When college student Salo Oppenheimer’s Jeep tumbles off a road near campus, two of the vehicle’s passengers—Salo’s girlfriend and a close friend—are killed on impact. A third, the friend’s date, is badly injured and transfers colleges. While Salo’s physical injuries are barely noticeable, his emotional scars will shape the rest of his life.
Despite Salo’s skepticism about his ability (or even if he deserves) to be happy, he marries and fathers triplets. His wife, Johanna, wants children more than anything, so she endures fertility procedures to conceive Harrison, Lewyn and Sally. But the triplets don’t fill the emotional vacancies created by her husband, and when the children leave for college, Johanna tells Salo she’s going to return to the couple’s remaining blastocyst. Seventeen years after their births, the Oppenheimer siblings reluctantly welcome a fourth.
In The Latecomer, Jean Hanff Korelitz (The Plot) guides readers through the Oppenheimers’ tumultuous—and often emotionally impoverished—family history. The novel sprawls across 45 years and more than 400 pages, offering each segment of the family ample time to tell their stories: the parents, the triplets and the latecomer herself, Phoebe.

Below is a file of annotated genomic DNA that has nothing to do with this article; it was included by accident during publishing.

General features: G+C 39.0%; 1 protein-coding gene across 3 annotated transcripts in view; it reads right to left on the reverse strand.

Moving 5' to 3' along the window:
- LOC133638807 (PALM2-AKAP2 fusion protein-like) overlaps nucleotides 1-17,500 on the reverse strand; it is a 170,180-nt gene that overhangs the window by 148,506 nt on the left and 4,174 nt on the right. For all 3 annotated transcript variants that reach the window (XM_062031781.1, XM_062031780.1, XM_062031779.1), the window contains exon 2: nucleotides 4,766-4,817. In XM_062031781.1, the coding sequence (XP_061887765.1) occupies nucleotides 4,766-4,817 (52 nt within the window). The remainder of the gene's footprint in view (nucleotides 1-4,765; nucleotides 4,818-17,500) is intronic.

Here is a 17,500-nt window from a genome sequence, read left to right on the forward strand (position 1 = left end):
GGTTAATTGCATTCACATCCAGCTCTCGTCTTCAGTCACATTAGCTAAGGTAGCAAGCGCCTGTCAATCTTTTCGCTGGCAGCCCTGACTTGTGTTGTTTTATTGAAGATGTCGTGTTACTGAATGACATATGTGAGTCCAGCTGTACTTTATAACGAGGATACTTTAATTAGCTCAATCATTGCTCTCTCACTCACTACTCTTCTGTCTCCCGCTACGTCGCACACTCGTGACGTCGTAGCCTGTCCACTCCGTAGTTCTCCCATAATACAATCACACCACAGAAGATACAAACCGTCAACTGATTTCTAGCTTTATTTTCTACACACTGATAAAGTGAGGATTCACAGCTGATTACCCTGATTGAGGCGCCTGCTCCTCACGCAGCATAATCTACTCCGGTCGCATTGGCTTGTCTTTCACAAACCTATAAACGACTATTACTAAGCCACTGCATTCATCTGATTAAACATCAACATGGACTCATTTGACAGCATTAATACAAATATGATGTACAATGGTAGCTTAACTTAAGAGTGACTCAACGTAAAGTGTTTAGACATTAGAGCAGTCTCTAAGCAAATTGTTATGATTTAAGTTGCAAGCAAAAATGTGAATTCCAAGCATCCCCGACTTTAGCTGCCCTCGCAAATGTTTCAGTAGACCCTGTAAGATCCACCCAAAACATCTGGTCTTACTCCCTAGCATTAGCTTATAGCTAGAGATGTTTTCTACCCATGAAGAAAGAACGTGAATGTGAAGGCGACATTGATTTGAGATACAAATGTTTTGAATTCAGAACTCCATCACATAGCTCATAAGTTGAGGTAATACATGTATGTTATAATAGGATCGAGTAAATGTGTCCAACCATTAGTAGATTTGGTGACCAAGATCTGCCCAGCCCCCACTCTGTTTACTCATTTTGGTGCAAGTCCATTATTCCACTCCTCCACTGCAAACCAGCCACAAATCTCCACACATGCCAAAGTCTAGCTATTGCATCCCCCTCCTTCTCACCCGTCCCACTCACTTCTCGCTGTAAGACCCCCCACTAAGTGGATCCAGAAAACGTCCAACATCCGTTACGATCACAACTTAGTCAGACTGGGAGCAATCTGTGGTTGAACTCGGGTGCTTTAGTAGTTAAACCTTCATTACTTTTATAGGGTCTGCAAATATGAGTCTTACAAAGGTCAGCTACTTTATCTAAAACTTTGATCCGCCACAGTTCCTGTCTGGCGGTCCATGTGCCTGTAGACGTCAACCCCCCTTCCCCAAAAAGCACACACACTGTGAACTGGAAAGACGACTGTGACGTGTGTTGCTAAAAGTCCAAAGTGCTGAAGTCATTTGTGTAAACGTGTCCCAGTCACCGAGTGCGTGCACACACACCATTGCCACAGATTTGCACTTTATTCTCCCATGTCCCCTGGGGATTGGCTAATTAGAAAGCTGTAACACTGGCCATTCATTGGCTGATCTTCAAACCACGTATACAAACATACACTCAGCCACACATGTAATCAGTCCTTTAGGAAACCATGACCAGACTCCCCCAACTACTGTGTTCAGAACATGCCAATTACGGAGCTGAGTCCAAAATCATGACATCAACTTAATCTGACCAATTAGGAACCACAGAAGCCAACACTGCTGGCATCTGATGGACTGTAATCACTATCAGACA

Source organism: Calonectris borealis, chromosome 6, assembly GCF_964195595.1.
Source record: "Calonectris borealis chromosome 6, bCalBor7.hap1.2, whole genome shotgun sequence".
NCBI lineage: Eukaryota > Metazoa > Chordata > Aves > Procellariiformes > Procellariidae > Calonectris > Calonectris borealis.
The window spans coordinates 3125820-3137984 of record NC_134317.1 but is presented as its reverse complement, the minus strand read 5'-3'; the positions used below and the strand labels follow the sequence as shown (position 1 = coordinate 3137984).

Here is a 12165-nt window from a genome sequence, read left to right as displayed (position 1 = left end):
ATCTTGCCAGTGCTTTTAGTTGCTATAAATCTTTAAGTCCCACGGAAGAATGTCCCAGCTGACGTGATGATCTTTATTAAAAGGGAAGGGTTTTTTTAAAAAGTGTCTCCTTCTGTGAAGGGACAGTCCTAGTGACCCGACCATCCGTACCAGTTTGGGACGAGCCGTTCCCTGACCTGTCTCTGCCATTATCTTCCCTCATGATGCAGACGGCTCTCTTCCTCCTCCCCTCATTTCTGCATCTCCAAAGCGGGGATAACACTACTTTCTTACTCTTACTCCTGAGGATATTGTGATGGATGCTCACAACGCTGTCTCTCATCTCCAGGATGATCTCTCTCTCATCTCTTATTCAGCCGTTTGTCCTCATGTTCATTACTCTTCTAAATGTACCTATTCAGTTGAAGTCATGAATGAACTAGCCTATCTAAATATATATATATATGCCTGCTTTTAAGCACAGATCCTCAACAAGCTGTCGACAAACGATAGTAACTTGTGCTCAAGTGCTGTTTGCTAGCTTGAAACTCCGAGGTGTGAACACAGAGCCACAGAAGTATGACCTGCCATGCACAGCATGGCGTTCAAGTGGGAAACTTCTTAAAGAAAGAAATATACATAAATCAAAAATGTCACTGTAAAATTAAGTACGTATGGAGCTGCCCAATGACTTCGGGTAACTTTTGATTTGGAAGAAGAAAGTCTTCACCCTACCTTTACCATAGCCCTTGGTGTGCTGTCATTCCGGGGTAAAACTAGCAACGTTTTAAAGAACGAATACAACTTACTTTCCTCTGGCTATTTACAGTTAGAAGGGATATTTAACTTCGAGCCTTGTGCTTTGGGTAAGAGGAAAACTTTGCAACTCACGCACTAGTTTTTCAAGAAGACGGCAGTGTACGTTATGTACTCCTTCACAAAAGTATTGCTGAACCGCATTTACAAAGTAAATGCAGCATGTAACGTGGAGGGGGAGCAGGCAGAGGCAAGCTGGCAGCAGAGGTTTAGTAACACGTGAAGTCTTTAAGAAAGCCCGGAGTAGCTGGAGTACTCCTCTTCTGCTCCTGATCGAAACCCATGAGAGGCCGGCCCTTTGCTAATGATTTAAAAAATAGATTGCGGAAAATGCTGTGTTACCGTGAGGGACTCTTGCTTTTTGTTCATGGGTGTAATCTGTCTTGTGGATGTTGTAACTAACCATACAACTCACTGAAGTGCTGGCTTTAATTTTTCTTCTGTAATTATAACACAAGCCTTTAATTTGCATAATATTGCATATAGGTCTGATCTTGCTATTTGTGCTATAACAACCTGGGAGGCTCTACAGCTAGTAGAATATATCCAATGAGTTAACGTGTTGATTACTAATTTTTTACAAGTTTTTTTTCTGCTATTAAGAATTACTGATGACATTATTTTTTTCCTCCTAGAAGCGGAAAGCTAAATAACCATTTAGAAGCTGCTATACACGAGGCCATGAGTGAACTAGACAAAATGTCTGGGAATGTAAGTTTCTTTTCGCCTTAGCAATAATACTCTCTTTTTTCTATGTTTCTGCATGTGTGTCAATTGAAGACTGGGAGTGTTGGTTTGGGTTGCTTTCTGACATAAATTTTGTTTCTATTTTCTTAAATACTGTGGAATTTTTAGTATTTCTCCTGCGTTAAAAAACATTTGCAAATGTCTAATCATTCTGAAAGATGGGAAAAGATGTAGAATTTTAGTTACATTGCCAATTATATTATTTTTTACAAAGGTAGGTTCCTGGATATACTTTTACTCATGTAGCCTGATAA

Korelitz embeds a vast range of details within the tale, from the procedures necessary for the children’s births to the art collection that pulls Salo away from his family, from the family’s Jewish history to a character’s fascination with the Church of Jesus Christ of Latter-day Saints. An extensive network of subplots helps to define the characters’ relationships to one another, though all this groundwork-laying can feel frustrating; the promised title character, whose birth is an intrusion to her siblings’ lives, isn’t mentioned until more than 100 pages in and doesn’t step to center stage until the novel’s final third. But this delay allows Korelitz to develop both the rich plot and the nuanced characters who populate it.
Ultimately, Phoebe’s late arrival encourages the rest of the Oppenheimers to realize how their father’s life-changing car crash altered all of their lives. The Latecomer’s blending of family history and research explores how generational trauma can change everything, even for those who don’t know about the incident at its center.